Return From Mexico

“Ay! Beautiful Guadalajara, I want to tell you something … you have the most Mexican soul …” This excerpt was taken from the well-known song, best sung by Vicente Fernandez, “Guadalajara!

I’ve likely spent more than half my childhood summers in this Mexican city filled with my extensive and eccentric family — the stories I could fill this blog! While much of the poetry is lost on me after I quickly translate it in my mind, there’s something about this love song to Guadalajara that grabs me, probably this line right here: tienes el alma mas Mexicana. Yes, I think I do have a Mexican soul.

After a three-year hiatus

I came back to Guadalajara to visit my mother’s family; my family.

During the visit, I realize that I don’t say much and I’ve become more of an observer. I’m sure it doesn’t help that the language, with its vast playful expressions and new slang words that I’ve not had the opportunity to learn, don’t come quick enough and I stammer when I do speak. But good things come from just listening. Mostly, I catch up on a lot of gossip and family business.

As a young married woman, returning to family who’s breeding at a top-rate speed, the natural question is when will I have kids? The answer is not soon, as they collectively laugh at my attempt to hold one of the dozens of kids in circulation at one of our gatherings. However, I made it up for it later when I had to change the little one’s pañal.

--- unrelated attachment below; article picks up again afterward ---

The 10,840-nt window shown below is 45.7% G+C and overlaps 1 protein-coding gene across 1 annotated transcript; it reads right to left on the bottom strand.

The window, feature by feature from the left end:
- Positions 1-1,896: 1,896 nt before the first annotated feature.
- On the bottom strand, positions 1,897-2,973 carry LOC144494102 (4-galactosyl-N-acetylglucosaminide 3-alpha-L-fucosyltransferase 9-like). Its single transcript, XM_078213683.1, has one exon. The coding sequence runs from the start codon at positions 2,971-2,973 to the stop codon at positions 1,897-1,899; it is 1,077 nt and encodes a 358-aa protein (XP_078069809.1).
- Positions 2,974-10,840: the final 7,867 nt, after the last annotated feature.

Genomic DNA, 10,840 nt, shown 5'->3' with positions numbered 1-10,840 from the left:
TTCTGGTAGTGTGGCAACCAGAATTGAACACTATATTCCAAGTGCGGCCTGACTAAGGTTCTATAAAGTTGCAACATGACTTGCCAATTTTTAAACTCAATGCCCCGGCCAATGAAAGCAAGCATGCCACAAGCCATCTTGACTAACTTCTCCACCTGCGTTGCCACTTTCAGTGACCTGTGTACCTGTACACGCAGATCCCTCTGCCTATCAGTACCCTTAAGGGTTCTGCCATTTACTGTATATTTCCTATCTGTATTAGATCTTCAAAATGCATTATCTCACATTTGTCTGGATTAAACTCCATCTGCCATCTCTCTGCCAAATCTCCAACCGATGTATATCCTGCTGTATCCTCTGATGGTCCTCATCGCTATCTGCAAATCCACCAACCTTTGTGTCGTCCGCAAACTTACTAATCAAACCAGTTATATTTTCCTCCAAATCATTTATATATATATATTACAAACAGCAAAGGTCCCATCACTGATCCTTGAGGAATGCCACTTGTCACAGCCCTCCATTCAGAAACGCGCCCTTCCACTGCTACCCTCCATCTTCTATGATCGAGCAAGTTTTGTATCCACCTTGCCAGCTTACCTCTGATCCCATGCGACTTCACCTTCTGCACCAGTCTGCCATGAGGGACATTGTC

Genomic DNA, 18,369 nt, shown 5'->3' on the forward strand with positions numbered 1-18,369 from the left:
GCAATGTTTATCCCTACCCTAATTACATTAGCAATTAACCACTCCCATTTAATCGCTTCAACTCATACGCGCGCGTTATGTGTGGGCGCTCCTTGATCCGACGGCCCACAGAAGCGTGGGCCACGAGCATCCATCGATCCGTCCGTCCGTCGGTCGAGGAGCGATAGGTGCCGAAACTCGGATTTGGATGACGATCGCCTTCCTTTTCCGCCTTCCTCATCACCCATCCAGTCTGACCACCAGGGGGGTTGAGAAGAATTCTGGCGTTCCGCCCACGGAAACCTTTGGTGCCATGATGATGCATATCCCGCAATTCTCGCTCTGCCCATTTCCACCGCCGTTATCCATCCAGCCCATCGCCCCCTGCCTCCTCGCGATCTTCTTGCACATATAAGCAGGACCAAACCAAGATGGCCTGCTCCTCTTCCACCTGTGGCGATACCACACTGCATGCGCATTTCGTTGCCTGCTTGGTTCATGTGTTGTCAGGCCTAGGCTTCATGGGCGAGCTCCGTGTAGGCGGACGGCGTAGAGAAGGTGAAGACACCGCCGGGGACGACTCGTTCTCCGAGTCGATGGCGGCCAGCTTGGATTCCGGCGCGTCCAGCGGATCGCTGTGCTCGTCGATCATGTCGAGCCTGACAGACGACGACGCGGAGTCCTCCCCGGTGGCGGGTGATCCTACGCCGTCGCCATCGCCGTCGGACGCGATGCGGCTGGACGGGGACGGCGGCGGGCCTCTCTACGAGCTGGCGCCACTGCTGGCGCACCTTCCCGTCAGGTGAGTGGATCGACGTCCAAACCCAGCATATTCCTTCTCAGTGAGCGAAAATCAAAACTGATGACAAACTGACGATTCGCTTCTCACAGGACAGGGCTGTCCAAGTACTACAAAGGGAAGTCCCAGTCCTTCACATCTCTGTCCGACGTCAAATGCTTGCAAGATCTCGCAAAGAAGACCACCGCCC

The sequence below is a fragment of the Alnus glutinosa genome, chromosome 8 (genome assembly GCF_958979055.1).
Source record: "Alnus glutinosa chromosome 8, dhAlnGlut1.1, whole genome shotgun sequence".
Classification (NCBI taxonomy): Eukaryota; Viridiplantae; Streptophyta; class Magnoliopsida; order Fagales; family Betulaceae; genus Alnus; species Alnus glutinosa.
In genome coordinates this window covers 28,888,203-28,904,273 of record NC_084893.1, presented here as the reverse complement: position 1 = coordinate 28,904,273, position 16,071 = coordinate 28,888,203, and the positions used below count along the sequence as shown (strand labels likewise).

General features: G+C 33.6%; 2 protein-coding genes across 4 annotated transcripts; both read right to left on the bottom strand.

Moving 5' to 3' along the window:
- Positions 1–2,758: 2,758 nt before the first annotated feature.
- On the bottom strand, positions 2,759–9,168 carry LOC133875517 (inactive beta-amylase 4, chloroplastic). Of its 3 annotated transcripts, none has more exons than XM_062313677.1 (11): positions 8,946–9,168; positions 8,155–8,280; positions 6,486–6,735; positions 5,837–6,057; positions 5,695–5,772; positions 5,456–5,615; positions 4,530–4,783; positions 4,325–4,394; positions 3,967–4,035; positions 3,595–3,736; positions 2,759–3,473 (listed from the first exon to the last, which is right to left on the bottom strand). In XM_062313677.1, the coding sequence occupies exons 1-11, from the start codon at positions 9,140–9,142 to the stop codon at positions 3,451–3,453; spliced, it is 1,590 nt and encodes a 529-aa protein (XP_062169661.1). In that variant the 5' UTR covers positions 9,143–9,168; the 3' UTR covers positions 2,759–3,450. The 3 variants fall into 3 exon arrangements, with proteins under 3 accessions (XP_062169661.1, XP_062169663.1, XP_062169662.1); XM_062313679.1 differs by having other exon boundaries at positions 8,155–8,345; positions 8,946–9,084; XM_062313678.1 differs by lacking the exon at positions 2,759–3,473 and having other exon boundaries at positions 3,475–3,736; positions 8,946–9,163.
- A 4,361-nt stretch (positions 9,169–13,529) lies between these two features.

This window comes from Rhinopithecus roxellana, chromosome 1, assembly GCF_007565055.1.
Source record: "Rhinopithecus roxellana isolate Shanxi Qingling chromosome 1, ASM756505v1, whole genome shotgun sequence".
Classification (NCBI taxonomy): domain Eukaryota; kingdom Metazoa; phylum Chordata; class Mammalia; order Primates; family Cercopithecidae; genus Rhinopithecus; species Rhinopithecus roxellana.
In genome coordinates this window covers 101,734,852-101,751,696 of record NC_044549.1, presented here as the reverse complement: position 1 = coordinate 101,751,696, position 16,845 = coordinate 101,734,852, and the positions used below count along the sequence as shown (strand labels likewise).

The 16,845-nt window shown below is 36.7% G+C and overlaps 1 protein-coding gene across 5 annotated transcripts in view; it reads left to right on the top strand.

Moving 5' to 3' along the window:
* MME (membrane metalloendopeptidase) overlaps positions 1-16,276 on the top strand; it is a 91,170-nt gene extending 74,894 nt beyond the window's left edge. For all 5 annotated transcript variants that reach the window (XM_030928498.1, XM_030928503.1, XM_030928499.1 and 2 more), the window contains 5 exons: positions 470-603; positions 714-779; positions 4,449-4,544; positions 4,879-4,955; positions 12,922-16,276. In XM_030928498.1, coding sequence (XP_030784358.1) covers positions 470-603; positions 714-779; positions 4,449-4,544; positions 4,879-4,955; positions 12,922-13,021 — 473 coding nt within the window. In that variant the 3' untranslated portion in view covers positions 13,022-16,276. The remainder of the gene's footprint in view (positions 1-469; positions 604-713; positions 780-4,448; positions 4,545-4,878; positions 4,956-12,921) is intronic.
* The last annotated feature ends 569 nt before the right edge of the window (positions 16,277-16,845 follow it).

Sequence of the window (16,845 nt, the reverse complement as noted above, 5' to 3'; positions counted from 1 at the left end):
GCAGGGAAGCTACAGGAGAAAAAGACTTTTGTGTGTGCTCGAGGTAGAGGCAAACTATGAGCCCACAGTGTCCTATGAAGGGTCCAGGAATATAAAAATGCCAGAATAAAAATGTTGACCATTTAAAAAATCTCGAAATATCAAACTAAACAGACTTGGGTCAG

Hand gestures and expressions

They are a passionate people, my family. Raising voices paired with a very specific hand gesture to show the right emotion when emphasizing a particular point during a conversation are commonly used by all but hard for me to emulate.

Chicka-nice, beachy-beachy and horis-coris are just a couple of sayings that I’ve recently picked up from this visit. A combination of Spanglish slang words that just have more color than say, “fugly” which would be the horis-coris equivalent.

I also noticed that there was a common expression used after being greeted — Aquí tienes tu casa or here, you have your home. Now back in los Estados Unidos as I recall my Mexican memories, the expression means more to me now than before.

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